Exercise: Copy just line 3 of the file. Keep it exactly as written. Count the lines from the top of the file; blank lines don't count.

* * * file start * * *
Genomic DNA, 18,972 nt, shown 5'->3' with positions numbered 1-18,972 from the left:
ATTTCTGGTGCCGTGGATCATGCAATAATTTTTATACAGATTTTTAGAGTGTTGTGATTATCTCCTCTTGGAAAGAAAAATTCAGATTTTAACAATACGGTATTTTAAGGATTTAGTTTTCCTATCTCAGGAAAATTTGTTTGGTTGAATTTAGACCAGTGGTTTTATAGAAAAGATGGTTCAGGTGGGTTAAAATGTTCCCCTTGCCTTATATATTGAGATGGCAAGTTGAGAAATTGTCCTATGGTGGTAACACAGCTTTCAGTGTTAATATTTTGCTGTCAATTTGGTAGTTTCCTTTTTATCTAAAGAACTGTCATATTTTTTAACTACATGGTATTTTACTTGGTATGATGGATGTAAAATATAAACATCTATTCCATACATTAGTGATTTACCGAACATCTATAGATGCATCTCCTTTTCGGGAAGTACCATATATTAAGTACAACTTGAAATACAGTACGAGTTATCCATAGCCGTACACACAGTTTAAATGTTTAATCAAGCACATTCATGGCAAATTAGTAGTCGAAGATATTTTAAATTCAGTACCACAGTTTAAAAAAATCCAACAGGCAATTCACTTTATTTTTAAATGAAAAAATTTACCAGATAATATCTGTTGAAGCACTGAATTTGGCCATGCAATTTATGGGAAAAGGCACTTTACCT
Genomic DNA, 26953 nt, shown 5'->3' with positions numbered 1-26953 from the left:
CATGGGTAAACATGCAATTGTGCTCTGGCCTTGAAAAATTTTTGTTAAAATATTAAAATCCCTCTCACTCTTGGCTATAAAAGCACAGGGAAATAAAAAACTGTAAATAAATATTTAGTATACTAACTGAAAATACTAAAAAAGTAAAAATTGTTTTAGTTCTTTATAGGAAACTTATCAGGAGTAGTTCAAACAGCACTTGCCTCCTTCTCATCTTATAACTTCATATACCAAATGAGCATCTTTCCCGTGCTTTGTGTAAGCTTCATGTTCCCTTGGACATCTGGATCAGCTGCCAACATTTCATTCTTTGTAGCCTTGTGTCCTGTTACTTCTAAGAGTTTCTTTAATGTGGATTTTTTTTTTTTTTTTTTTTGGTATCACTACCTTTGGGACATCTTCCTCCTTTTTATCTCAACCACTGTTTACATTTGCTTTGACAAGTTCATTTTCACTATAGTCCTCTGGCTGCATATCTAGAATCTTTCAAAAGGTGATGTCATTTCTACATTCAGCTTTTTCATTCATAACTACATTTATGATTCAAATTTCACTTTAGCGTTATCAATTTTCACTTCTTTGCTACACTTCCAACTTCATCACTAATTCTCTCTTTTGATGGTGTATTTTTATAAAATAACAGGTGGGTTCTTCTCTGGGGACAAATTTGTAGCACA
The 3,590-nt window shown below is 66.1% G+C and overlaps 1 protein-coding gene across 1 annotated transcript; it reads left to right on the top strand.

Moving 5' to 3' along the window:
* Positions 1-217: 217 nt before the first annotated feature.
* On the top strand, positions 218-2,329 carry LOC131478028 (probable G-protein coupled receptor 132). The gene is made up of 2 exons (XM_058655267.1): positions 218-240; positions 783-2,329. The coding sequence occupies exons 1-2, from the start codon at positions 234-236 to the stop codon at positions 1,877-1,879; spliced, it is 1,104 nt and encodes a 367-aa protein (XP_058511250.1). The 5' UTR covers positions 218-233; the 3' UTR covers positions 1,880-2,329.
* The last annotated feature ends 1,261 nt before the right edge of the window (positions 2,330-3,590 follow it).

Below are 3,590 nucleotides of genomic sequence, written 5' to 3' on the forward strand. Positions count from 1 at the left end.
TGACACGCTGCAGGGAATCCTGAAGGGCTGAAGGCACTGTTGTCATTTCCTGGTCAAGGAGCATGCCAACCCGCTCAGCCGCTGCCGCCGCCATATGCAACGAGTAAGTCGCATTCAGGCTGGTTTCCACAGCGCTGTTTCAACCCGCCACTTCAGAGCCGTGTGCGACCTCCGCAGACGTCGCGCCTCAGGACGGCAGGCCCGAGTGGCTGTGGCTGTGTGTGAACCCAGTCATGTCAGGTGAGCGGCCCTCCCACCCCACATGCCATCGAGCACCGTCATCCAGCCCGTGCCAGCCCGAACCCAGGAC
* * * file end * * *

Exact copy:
Genomic DNA, 26953 nt, shown 5'->3' with positions numbered 1-26953 from the left: